Fascinating pyramids

2500 years ago, even the Ancient Greeks stood in wonder before the pyramids of Giza, and for this reason included them amongst the Seven Wonders of the World. To this day, the pyramids exude a special fascination, while also raising many questions. How were they built? How long did this take? What responses did these structures, which represent eternity, afterlife concepts, continuity and monumentality, evoke? Why and how did the fascination for the pyramids arise? What links pyramids and obelisks?

We wish to explore these and further questions, and to present the most important pyramids in an evocative manner using unique models and drawings. Original items from the period provide further contextual background. Visitors will find, for example, strikingly beautiful and fascinating exhibits such as the heads of pharaohs, statues and reliefs from Ancient Egypt as well as gold rings that once belonged to a queen of Nubia. They come from the Egyptian Museum in Berlin, the Egyptian Oriental Collection of the Museum of Art History in Vienna, the August Kestner Museum in Hanover, the Museum of Antiquities in Basel and the Egyptian Museum of the University of Leipzig.

The exhibition also breaks new ground by showcasing in detail how the pyramids and obelisks came from Egypt to Europe, and what tremendous excitement they generated in the modern age. A number of unique works of art are also on display, such as models, paintings, sculptures and porcelain, inter alia from the Pantheon in Wörlitz, the Princely Collections Vaduz - Vienna, the Swiss National Museum in Zurich and the Art Collections of Weimar.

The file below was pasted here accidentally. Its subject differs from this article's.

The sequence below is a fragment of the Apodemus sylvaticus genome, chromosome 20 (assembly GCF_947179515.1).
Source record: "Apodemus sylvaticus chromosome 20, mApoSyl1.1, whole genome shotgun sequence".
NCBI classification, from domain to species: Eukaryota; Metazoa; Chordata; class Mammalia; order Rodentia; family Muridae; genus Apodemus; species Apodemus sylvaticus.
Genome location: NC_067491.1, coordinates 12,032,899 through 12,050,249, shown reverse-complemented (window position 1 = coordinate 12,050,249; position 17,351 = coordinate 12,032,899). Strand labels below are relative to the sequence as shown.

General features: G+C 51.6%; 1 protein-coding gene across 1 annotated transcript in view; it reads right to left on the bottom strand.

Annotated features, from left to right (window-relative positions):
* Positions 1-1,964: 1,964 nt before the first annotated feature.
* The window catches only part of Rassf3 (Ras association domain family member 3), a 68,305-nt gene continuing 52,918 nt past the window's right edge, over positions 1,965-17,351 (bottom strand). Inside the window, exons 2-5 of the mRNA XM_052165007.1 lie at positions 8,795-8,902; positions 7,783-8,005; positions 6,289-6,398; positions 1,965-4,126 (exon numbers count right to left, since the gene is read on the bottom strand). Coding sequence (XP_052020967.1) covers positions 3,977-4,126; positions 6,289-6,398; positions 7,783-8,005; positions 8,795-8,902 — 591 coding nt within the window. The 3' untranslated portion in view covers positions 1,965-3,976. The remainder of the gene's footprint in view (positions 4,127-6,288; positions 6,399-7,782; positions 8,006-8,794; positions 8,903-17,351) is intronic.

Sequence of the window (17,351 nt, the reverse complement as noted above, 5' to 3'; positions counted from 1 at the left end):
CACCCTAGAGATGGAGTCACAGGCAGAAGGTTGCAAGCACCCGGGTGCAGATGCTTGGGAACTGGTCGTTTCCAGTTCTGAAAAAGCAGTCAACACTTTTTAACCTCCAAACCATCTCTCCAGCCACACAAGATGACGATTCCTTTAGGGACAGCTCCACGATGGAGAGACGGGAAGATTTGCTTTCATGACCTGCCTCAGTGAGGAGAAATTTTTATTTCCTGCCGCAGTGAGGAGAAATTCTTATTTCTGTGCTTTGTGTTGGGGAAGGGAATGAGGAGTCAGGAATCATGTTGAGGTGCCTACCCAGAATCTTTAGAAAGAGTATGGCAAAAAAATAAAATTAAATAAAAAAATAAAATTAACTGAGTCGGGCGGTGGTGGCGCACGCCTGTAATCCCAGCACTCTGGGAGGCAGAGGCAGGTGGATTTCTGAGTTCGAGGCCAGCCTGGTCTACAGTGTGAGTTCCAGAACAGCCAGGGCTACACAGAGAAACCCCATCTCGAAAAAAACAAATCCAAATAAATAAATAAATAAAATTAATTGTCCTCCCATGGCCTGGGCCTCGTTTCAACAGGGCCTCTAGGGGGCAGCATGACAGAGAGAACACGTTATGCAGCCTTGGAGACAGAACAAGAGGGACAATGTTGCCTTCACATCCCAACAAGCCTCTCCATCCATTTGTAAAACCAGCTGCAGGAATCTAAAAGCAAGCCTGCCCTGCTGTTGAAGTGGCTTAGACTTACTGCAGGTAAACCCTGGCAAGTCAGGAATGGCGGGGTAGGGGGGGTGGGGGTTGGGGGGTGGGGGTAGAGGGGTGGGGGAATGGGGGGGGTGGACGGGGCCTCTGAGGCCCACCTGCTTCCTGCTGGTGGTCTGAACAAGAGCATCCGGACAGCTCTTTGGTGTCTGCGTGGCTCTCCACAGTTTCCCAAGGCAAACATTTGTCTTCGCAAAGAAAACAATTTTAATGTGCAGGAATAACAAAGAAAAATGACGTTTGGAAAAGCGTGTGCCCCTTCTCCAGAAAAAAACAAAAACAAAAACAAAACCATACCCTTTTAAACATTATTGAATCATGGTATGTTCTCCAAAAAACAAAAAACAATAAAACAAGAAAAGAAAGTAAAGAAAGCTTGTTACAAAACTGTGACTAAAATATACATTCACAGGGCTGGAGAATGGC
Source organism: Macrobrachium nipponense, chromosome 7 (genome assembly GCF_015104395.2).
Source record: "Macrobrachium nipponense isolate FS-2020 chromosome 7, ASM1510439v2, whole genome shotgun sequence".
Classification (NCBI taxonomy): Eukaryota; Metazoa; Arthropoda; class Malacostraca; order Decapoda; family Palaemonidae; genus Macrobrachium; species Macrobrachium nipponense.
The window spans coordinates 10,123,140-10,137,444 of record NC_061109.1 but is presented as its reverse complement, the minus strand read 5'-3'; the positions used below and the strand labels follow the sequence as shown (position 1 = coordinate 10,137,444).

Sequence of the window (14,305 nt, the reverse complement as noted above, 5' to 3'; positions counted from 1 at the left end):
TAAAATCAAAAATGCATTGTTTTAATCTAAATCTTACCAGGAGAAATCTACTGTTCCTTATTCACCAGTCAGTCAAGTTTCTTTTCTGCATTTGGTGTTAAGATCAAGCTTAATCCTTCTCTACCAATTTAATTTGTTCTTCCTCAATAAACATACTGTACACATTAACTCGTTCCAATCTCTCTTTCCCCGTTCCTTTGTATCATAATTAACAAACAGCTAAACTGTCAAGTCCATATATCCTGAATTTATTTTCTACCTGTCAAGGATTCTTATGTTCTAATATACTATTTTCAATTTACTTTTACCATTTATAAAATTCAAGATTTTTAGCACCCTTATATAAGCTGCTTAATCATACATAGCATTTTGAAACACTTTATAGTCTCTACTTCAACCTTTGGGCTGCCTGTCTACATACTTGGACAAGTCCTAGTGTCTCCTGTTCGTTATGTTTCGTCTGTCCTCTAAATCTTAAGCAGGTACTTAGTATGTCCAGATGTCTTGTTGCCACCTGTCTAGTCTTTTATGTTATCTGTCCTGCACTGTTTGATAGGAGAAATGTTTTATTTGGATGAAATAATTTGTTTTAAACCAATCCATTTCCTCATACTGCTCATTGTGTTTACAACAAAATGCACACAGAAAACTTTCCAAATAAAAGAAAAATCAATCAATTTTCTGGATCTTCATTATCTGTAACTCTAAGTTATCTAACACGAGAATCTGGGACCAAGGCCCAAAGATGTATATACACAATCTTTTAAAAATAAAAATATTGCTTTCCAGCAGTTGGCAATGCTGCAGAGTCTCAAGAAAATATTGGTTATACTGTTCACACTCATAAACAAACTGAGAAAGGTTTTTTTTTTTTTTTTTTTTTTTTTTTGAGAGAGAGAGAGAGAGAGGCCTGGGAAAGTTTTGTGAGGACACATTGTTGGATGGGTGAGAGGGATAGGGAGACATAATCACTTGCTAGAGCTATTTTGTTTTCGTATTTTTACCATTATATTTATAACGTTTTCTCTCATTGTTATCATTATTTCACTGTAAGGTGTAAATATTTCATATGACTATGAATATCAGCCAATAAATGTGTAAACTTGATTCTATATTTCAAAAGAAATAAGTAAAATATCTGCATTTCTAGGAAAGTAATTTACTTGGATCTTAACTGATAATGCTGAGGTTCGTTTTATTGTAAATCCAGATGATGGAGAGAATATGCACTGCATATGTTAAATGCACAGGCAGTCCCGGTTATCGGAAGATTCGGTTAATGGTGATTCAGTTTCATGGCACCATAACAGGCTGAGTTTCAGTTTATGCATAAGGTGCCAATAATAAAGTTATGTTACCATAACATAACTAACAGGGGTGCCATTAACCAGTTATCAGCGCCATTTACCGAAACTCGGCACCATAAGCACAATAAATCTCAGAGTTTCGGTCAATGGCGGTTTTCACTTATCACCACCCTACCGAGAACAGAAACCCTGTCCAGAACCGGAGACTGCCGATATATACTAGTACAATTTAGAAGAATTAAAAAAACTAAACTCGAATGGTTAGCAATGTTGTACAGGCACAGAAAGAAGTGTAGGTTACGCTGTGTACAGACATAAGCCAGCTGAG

Stele representing Akhenaten and Nefertiti sacrificing to Aten. - About 1351–1334 B.C. From Amarna.
© Berlin, Egyptian Museum and Papyrus Collection, inv. no. ÄM 25574
 Pyramidion of Amenakhte. - ©About 1279–1213 B.C. From Deir el-Medina, tomb TT 218.
Basle, Museum of Antiquities and Collection Ludwig, inv. no. BSAe 1120
Seal ring of the queen Amanishakheto representing the goddess Mut. - 2nd half of the 1st cent. B.C. From Meroe (Sudan); Pyramid Beg. N. 6.
© Berlin, Egyptian Museum and Papyrus Collection, inv. no. ÄM 1701

 Tomb relief representing men pulling sleds. - About 2494–2345 B.C. From Giza, mastaba of Tepemankh.
© Leipzig, Egyptian Museum of the University, inv. no. 2

Head of the king Khafra. - Around 2500 B.C.. From Giza, in front of the mortuary temple of Khafra.
© Leipzig, Egyptian Museum of the University, inv. no. 1946
 Statue of the scribe Henka. - About 2430 B.C.
From the region of Memphis, presumably from Dahshur.
©Vienna, Museum of Art History, the Egyptian-Oriental collection,
inv. no. ÄS 75
Hanns Christoph Teufel, „Travel description … from Venice … to the Orient …“ - Vienna, 1591.
© LIECHTENSTEIN. The Princely Collections,Vaduz–Vienna, inv. no. HS 98
 Stucco coating of a human body. - About 2514–2191 B.C. From Giza, west cemetery, duct 466/467.
© Vienna, Museum of Art History, the Egyptian-Oriental. collection, inv. no. ÄS 7800
Giovanni Paolo Pannini. Capriccio with monuments and sculptures of Ancient Rome. - 1735.
© LIECHTENSTEIN. The Princely Collections, Vaduz–Vienna, inv. no. GE 2132
 Amorous couple and obelisk. - Perhaps made in the porcelain manufactory Kilchberg-Schooren, about 1780. Zürich, Swiss
© National Museum, inv. no. LM - 68377

The canon fabric of Claude-Nicolas Ledoux is only known by a sketch. The canon fabric is considered as one of the most famous constructions of revolutionary architecture (second half of the 18th century). 

© C. Tietze

 The Bent Pyramid of Dahshur was the second trial of king Sneferu
(about 2613–2589 B.C.) to build a tomb. Finally he created a true smooth-sided pyramid by building his third pyramid, the Red Pyramid of Dahshur.
© C. Tietze